By Clint Belau
Transition. The word on it’s own can elicit emotions that cover the entire spectrum. Year one of not only being home to the Albuquerque Isotopes Triple-A baseball team, but also being the “temporary” home to the USL’s New Mexico United soccer team certainly did that.
To accommodate soccer, we had to flip the field back and forth eleven times throughout the baseball season. Due to our semi-famous hill in centerfield, our soccer layout was forced to run from the first base line toward left field, which obviously affected home plate, the pitchers mound, our entire infield, the majority of the outfield and portions of the warning track. This is an issue that is seemingly invading baseball stadiums nationwide, and in what will seem like a strange plot twist, I’m going to tell you why we shouldn’t be so angry about it. Spoiler alert: it’s because being angry about it doesn’t do any good.
I realize that all of you who are going through similar processes right now may be dealing with entirely different sets of variables that change things for you considerably. I am admittedly a baseball guy. I got into field management for the purpose of caring for baseball fields. I am extremely fortunate to have a beautiful ballpark in my hands, and I have the strong support of my GM and front office behind me. All that being said, this season of having to deal with the transitioning led me into some dark times, and I fear I’m not the only one. So here’s to hoping I can help you get through it as well.
It’s your field, command respect
I think it’s widely perceived – and probably with good reason – that the soccer team’s personnel think we are only here for them. There isn’t a respect for what the field is being put through as a result of having to make this all work. What has worked for me is simply being vocal about it, and commanding respect.
It doesn’t matter how someone with no experience in the sports field management thinks you should cut your grass, secure some temporary goal anchors, or lay out sideline protection. What matters is what you’re comfortable with, what works for you, and what’s best for your field. You might be the only advocate your field has, so it’s your duty to protect it. Set your guidelines for field use, communicate those guidelines, communicate them again, and again, and don’t be reluctant to enforce them. If that occasionally makes you the bad guy, then that’s the sacrifice you have to make.
Trust me, I’m not getting any calls from anyone with the soccer team to go have drinks, but I can guarantee you that they respect the dedication I have to my field.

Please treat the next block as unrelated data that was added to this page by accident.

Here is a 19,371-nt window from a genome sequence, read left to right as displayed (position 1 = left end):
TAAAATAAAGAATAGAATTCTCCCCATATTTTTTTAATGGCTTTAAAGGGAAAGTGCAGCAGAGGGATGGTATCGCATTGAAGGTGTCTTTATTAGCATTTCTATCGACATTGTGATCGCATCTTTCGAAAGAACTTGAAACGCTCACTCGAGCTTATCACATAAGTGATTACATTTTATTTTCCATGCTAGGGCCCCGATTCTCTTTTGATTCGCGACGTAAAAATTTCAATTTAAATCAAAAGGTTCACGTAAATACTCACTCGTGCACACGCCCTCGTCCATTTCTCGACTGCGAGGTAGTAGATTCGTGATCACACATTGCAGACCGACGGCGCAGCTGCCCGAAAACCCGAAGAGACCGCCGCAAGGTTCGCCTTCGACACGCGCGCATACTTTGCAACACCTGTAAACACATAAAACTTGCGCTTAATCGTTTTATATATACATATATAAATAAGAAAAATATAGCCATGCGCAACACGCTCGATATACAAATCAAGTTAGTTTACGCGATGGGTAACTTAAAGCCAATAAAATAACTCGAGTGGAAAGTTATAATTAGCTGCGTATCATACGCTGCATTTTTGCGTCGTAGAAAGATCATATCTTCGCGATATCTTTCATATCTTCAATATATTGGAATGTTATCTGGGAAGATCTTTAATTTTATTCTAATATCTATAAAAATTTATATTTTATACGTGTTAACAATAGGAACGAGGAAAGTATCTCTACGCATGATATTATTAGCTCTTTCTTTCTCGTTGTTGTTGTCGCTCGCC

Trust the process/trust the people
This has been a “do as I say, not as I do” situation in the past, but I’m constantly trying to improve upon it. My tendency has always been if I do it myself, I know it’s being done right. I’ve slowly learned to allow myself to trust others more, and this was a big year for that. I was fortunate to be able to select the company we worked with on the soccer transitions. Mountain West Golfscapes, who not only built the field at Isotopes Park, but still handles our yearly laser grades and performs our aerations, was available and willing to work with us on the soccer transitions.
Being familiar with the company and their work certainly helped my stress level. The amount of trust I have in them, and the respect they consistently show for my field is paramount.
The area where I need the most improvement is on our flips back to baseball. I have to allow my assistants to take ownership of things, and trust that it will work out. Whether it’s performing granular/spray applications, resurfacing the home plate area, skin work, edge detail, hand watering hot spots, I need to trust that I’ve hired the right people, and have trained them to our standards. Between March 1 and September 15, 2019, I took one day off. I don’t say that to brag about how dedicated I am to the field. I say that as someone who’s embarrassed of how untrusting I am of other people, and knowing I have to change that. Physically and mentally, I can’t go through another season like that. From the morning of each in-season soccer match, through the evening of the following day, I was here for 38 hours straight. So if this is you, stop it. Let your people work for you, give them the training they need, and allow them to prove you’re a good leader.
Life on the edge
For us baseball folk, our edges are our babies. They are the most delicate, awe-inspiring, pride-inducing areas of our fields. The seamless transition from lush, green grass to a perfectly manicured infield can bring a single streaming tear to the cheek of any deeply invested groundskeeper.
Now, imagine a dozen significantly less invested men, marching their way toward those very edges with pick axes and bull-nosed shovels thrown over their shoulders. Their mission: destroying those edges and removing 3/4-inch of material to make the soccer sod transitions smooth. That is the stuff from which nightmares are born. Something we work every day of the season to maintain with the highest of standards having the tools of destruction thrown at it over and over is not easy on the heart. However, circle back to the part about trusting the process and the people, and you’ll have a better understanding of how I got through it.